Self-harm and suicide related terminology
Refers to people deliberately hurting their bodies with the intended outcome being to cope with the experience of distress (headspace: What you need to know about ). Intent is the defining factor differentiating a suicide attempt from self-harm (Hawton et al. 2012).
Common types of self-harm among young people include cutting (skin on the arms, thighs or wrists), burning the skin, picking at wounds or scars, self-hitting or deliberately overdosing on medication, drugs or other substances causing harm.
For some young people, engaging in self-harm will be a once-off and for others it will become a pattern of behaviour. Self-harm is a coping strategy in response to intense emotional pain or being overwhelmed by negative thoughts, feelings or memories. While self-harm and suicide do overlap, not everyone who engages in self-harming behaviours is suicidal.
Refers to thoughts about how to kill oneself, also referred to as suicidal ideation. Suicidal thoughts range in intensity and frequency from fleeting to more concrete, well thought out plans for killing oneself, or complete preoccupation with self-destruction. These thoughts are not uncommon among young people (headspace, Self-harm factsheet).
Refers to the act of intentionally causing one’s own death (WHO 2020). Data released by the Australian Bureau of Statistics (ABS) in 2018 identifies suicide as the leading cause of death for children and young people aged between 5 and 17 years, with many more young people considering or attempting suicide (ABS 2018).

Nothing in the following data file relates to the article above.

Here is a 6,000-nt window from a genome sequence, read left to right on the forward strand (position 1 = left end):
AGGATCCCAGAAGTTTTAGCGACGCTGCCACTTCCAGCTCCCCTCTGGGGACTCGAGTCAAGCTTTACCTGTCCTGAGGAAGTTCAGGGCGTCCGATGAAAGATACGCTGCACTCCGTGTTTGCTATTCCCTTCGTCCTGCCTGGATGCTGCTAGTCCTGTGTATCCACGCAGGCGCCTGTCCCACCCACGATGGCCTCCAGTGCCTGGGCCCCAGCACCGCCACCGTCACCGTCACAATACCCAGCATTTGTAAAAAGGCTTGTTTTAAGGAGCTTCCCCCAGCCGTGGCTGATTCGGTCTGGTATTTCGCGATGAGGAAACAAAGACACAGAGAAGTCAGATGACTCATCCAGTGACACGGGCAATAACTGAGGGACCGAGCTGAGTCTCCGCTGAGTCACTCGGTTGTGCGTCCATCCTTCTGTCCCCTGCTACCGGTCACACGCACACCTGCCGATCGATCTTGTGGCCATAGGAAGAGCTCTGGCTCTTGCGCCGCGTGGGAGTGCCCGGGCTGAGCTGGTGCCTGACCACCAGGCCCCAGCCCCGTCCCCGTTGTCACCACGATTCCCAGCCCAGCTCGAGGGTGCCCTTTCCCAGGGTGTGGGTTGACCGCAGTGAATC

Refers to an act carried out by an individual with the intention to end their life. A suicide attempt is an act of self-harm with the intended outcome being death. Intent is the defining factor differentiating a suicide attempt from self-harm where intent is to cope with the experience of distress (Hawton et al. 2012).
Refers to acts such as suicide and attempted suicide. This also includes suicide-related communications, both verbal and non-verbal, and expressing suicidal intent (Baldwin et al. 2017).
‘Vicarious trauma’, often used interchangeably with ‘secondary trauma’ refers to loss of a positive sense of self and the world as a consequence of working with traumatised others (McCann and Pearlman 1990).
Reviewed 14 October 2021